Preparing for Seedcamp Week: Tips From Last Year’s Startups

Seedcamp Week presents a great opportunity for startups to learn from our experienced mentors, investors and speakers. It’s also one of the best ways to receive valuable feedback on your product and, perhaps most dauntingly, your presenting!

We caught up with some of our previous Seedcamp Week winners and asked them to give their advice for the next group of Seedcamp Week startups.



Presentations are a key element of Seedcamp Week; startups will be invited up to the stage numerous times. And as daunting as it may feel on the first attempt, our mentors are on-hand to provide feedback and help you improve throughout the week – you’ll be more confident, slicker and your messaging will be perfected by the end of the week, we guarantee it!

That said, it’s still worth preparing before the first day, as Al Mackin (Co-founder & CEO, Formisimo) comments.

We practiced our first pitch until it became painful, and we made some connections prior to Seedcamp (via LinkedIn). The more you can warm up for the event, the better it’ll be.

James Kay (Founder & CEO, Fluttr) also prepared well for the opening day, knowing how important it is to make a good first-impression.

The most challenging part is probably the opening line – you pretty much lose 50% of the audience’s attention if you kick it off with “Hi, I’m XXX and I’m the CEO of YYY”.


It effects us all differently; for some, nerves are nothing more than a quick stomach flutter before we go on stage, for others it can be completely debilitating. But what’s true for all of us, is that by preparing well you can lessen the negative effects of nerves and even play them to your advantage. As Al Mackin says…

Visiting the presentation space as early as possible was important for me. For the biggest presentation, at Barclays, we were there ninety minutes before we pitched. Getting a feel for where we’ll be stood, where the monitors are and what could go wrong, meant that it improved quality and made it all seem easier.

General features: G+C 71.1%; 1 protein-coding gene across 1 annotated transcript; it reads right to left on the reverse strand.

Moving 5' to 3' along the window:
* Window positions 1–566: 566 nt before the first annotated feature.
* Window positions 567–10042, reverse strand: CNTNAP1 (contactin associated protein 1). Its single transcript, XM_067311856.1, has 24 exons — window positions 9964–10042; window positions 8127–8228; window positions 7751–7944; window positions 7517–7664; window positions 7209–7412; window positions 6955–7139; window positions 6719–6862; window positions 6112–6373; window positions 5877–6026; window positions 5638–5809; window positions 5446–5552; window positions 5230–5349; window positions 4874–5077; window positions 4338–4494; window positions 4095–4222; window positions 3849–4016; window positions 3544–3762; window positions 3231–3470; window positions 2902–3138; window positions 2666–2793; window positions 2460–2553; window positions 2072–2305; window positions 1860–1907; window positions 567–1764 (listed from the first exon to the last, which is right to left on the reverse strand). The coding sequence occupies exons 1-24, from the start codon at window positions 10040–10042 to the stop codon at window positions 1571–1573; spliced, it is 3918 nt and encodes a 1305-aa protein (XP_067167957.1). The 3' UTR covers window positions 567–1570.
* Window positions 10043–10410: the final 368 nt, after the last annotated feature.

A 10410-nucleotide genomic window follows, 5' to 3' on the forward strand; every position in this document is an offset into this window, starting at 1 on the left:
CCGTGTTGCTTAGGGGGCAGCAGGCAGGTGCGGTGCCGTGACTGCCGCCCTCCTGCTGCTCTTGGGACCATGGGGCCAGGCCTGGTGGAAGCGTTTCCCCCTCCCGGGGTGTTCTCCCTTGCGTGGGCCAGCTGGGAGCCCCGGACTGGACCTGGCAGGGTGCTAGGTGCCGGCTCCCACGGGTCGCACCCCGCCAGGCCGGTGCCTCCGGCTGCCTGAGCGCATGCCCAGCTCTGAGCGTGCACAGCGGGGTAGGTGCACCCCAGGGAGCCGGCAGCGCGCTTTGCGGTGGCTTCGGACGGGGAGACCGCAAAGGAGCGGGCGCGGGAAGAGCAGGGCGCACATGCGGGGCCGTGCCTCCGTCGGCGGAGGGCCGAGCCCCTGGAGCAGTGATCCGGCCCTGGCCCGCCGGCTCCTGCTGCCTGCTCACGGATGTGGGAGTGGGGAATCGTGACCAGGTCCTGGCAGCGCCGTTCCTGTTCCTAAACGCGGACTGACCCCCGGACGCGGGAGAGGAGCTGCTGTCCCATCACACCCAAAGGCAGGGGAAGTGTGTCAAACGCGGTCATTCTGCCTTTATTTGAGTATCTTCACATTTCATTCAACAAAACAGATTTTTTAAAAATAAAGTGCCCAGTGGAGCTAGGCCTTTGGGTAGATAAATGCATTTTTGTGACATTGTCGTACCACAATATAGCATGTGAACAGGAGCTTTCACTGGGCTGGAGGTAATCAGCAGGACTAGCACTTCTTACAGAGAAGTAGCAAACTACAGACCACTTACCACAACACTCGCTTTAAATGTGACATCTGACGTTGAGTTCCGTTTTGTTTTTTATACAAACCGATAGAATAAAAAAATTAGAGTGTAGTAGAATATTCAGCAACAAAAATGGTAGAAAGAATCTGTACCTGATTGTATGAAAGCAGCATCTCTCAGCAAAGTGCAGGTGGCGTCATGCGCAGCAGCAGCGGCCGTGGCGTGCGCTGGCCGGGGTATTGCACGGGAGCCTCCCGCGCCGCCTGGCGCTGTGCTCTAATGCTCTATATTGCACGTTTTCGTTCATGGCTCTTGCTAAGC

By preparing well you’re minimising any potential risk, allowing you to focus positively on your presentation rather than all the elements that could go wrong; being familiar with your surroundings can help you own the room. James Kay ensured that even if the worst were to happen, he’d have enough quick-fire ammo to continue…

Memorise your 10 key sentences by heart. If you lose track of your flow it will allow you to jump easily to the next point while keeping a concise and highly powerful pitch.

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What they’d change if they did it all again

Seedcamp Week is one of the best opportunities to develop various aspects of your skill-set. That said, the learning doesn’t stop once the week is over! Al Mackin reflected on his experience…

If I could go back I’d change the way I described ourselves; until you’re exposed to that many high-level individuals you don’t know the exact ordering of words – the prioritisation of describing features or successes – that will get someone excited early. We had to go through Seedcamp to gain that knowledge.

Kevin Straszburger (founder, Krak) adds…

Think about Seedcamp Week as an opportunity to grow, to become smarter. Believe me, no matter what, you’ll be a better person at the end of the week. So enjoy it, don’t forget to have fun, and pre-order your Red Bull if necessary. You don’t want to have any regrets.

Best of luck to all the startups joining us next week. We can’t wait to see how you do!

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